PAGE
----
It has been just over a year since businesses in Quebec began experiencing the impact of Bill 96. Intended to protect and prioritize the use of French as the official language, the law is considered long overdue by some and contentious by others.
While several sections of Bill 96 came into force in June 2023, their enforcement has been staggered, often relating directly to the size of the company involved. Additionally, businesses in Quebec with 25 or more employees are required to submit formal documentation to the Office Québécois De La Langue Française (OQLF) and to comply with the Francization requirements by June 1st, 2025.
While it may seem like a significant amount of time, the impact of the law is already being felt. Primarily, businesses are required to service customers in both French and English, without favouring one over the other. Failure to do so could result in fines.
Law firms, specifically, have been hard at work interpreting the law, which leaves many questions unanswered. Additionally, the impact of Bill 96 is fundamentally shifting how law firms operate, requiring them to strategize and optimize how they approach its requirements without compromising the quality of the work that they do.
What follows is four key considerations for law firms when it comes to ensuring compliance with Bill 96.
Contract law had previously been unaffected by many changes to language legislation, this is no longer the case. Since June 1st, 2023, any contract that is predetermined by one party must be presented in French to the party in Quebec. This demonstrates how important translation–and, particularly, accurate translation–has become for every law firm and organization dealing with Quebec parties.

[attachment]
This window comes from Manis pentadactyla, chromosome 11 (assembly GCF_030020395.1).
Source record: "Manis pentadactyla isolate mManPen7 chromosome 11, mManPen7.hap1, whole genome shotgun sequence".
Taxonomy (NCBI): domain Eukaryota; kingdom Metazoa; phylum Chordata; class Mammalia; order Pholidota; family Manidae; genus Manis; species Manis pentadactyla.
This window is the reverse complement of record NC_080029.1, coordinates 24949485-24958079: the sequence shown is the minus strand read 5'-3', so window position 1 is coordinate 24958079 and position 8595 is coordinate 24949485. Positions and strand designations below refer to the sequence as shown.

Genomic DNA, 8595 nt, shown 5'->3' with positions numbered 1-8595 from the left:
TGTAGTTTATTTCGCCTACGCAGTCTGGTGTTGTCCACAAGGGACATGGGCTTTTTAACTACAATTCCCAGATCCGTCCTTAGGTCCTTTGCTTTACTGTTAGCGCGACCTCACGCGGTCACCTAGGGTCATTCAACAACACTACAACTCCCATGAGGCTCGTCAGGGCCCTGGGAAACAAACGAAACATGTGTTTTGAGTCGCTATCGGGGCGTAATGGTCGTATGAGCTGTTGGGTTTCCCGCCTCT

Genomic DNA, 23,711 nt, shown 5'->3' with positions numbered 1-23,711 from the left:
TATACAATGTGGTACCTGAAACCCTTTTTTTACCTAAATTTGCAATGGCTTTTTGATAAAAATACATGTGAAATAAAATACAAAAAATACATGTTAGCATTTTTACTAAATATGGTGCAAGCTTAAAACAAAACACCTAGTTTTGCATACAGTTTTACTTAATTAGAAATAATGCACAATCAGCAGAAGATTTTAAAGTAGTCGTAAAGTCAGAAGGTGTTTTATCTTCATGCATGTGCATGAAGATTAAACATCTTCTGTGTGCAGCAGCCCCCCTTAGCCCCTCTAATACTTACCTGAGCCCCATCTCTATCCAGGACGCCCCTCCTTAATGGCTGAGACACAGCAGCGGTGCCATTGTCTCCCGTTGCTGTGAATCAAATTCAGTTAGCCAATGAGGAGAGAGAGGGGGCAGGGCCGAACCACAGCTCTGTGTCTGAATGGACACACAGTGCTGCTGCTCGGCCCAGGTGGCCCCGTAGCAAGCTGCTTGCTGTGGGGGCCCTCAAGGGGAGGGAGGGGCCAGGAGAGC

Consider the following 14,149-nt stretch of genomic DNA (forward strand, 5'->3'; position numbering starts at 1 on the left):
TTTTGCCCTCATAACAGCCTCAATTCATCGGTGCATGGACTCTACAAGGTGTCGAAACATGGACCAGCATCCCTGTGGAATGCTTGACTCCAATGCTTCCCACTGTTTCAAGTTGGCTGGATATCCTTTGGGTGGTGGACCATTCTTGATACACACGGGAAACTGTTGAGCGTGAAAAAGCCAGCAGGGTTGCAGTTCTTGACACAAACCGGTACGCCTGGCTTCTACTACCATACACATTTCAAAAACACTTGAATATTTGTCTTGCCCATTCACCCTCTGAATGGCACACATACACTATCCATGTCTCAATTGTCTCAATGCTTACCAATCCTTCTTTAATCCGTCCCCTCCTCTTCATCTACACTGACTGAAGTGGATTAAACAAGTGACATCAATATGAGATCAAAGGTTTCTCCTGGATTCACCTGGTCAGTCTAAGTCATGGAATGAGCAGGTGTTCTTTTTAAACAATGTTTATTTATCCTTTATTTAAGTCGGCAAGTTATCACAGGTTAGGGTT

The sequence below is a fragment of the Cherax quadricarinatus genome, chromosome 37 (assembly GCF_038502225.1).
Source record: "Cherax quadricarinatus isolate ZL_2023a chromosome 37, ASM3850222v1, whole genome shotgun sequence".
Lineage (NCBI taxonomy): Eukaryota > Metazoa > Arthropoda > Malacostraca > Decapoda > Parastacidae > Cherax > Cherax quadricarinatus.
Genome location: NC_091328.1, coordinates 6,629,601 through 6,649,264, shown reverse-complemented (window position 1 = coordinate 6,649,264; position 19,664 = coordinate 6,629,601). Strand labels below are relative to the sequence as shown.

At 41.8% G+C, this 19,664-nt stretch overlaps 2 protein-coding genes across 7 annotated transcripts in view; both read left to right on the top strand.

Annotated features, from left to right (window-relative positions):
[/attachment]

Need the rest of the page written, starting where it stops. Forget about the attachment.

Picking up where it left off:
While it was initially thought that there would be no impact on B2B contracts by the legislative changes of Bill 96, analysis by top lawyers concludes there has been no exception made specific to B2B contracts. Initially, thoughts were that the Quebec government would shy away from changes that could run the risk of hindering trade but, in the current state of play, it appears this is not the case. While this grey area exists, it is wise for B2B contracts for operations in Quebec to preempt the legal requirement and include French translations.
While something of an informal grace period has been applied, the government is expected to start cracking down on non-compliance very soon. Some predictions suggest that law firms and businesses can expect some pushback if they are found to fall short of the law starting as soon as early 2024.
With the end of the year in sight, it is imperative that law firms and businesses prepare for the worst and invest in a reliable translation solution to enter the new year with the right French foot forward.
Whatever the language of a contract, accuracy is a fundamental component of the legitimacy and potential application of any contract. To this end, law firms are faced with the unique need of ensuring all versions of any contract are error-free in multiple languages.
This emphasizes the importance for law firms to work with a translation partner as skilled in its understanding of Quebec legalese as with translating into French-Canadian.
We have been committed to serving our clients and their translation needs as the impact of Bill 96 comes into effect. To this end, we have also developed a dedicated Bill 96 Content Hub to help answer your questions and overcome your challenges.
Our Alexa Translations A.I. has also been designed to support your firm or business’ compliance as you come to terms with the finer details of Bill 96 and what it means for you.
With the time left to prepare coming quickly to an end, connect with us to request your own personalized demo on a free 30-day trial.